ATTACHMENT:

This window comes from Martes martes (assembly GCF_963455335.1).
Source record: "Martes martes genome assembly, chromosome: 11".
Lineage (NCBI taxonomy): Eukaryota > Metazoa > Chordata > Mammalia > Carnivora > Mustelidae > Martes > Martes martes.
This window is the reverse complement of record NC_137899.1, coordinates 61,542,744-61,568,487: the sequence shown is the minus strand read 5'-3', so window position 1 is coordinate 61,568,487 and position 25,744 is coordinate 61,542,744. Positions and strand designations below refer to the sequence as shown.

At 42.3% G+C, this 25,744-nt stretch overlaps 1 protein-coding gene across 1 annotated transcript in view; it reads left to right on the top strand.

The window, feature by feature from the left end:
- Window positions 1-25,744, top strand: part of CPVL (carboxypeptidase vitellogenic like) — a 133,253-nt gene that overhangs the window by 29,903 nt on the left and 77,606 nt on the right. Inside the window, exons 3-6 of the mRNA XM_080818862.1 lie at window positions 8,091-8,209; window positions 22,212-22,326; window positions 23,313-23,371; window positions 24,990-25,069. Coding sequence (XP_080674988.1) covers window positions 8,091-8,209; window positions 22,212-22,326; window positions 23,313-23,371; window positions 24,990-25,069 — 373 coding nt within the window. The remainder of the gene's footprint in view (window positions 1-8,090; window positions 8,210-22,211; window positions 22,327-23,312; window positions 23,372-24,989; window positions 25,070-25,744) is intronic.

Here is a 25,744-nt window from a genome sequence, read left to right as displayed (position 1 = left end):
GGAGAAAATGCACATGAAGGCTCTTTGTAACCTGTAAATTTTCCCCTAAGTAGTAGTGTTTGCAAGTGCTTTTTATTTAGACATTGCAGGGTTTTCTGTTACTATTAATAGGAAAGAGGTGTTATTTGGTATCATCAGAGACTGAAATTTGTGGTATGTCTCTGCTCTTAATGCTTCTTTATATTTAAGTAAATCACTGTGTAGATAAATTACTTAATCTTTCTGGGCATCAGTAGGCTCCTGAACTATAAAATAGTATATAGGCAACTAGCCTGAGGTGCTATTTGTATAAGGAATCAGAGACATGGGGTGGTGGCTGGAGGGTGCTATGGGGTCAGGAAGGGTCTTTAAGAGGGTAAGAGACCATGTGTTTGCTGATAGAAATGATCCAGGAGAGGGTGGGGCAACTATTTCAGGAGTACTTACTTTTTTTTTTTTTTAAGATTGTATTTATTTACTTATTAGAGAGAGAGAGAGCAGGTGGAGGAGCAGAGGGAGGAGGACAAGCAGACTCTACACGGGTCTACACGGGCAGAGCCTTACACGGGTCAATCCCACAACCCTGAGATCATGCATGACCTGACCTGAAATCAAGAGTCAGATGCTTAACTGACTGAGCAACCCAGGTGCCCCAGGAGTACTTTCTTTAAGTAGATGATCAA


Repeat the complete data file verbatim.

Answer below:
This window comes from Martes martes (assembly GCF_963455335.1).
Source record: "Martes martes genome assembly, chromosome: 11".
Lineage (NCBI taxonomy): Eukaryota > Metazoa > Chordata > Mammalia > Carnivora > Mustelidae > Martes > Martes martes.
This window is the reverse complement of record NC_137899.1, coordinates 61,542,744-61,568,487: the sequence shown is the minus strand read 5'-3', so window position 1 is coordinate 61,568,487 and position 25,744 is coordinate 61,542,744. Positions and strand designations below refer to the sequence as shown.

At 42.3% G+C, this 25,744-nt stretch overlaps 1 protein-coding gene across 1 annotated transcript in view; it reads left to right on the top strand.

The window, feature by feature from the left end:
- Window positions 1-25,744, top strand: part of CPVL (carboxypeptidase vitellogenic like) — a 133,253-nt gene that overhangs the window by 29,903 nt on the left and 77,606 nt on the right. Inside the window, exons 3-6 of the mRNA XM_080818862.1 lie at window positions 8,091-8,209; window positions 22,212-22,326; window positions 23,313-23,371; window positions 24,990-25,069. Coding sequence (XP_080674988.1) covers window positions 8,091-8,209; window positions 22,212-22,326; window positions 23,313-23,371; window positions 24,990-25,069 — 373 coding nt within the window. The remainder of the gene's footprint in view (window positions 1-8,090; window positions 8,210-22,211; window positions 22,327-23,312; window positions 23,372-24,989; window positions 25,070-25,744) is intronic.

Here is a 25,744-nt window from a genome sequence, read left to right as displayed (position 1 = left end):
GGAGAAAATGCACATGAAGGCTCTTTGTAACCTGTAAATTTTCCCCTAAGTAGTAGTGTTTGCAAGTGCTTTTTATTTAGACATTGCAGGGTTTTCTGTTACTATTAATAGGAAAGAGGTGTTATTTGGTATCATCAGAGACTGAAATTTGTGGTATGTCTCTGCTCTTAATGCTTCTTTATATTTAAGTAAATCACTGTGTAGATAAATTACTTAATCTTTCTGGGCATCAGTAGGCTCCTGAACTATAAAATAGTATATAGGCAACTAGCCTGAGGTGCTATTTGTATAAGGAATCAGAGACATGGGGTGGTGGCTGGAGGGTGCTATGGGGTCAGGAAGGGTCTTTAAGAGGGTAAGAGACCATGTGTTTGCTGATAGAAATGATCCAGGAGAGGGTGGGGCAACTATTTCAGGAGTACTTACTTTTTTTTTTTTTTAAGATTGTATTTATTTACTTATTAGAGAGAGAGAGAGCAGGTGGAGGAGCAGAGGGAGGAGGACAAGCAGACTCTACACGGGTCTACACGGGCAGAGCCTTACACGGGTCAATCCCACAACCCTGAGATCATGCATGACCTGACCTGAAATCAAGAGTCAGATGCTTAACTGACTGAGCAACCCAGGTGCCCCAGGAGTACTTTCTTTAAGTAGATGATCAA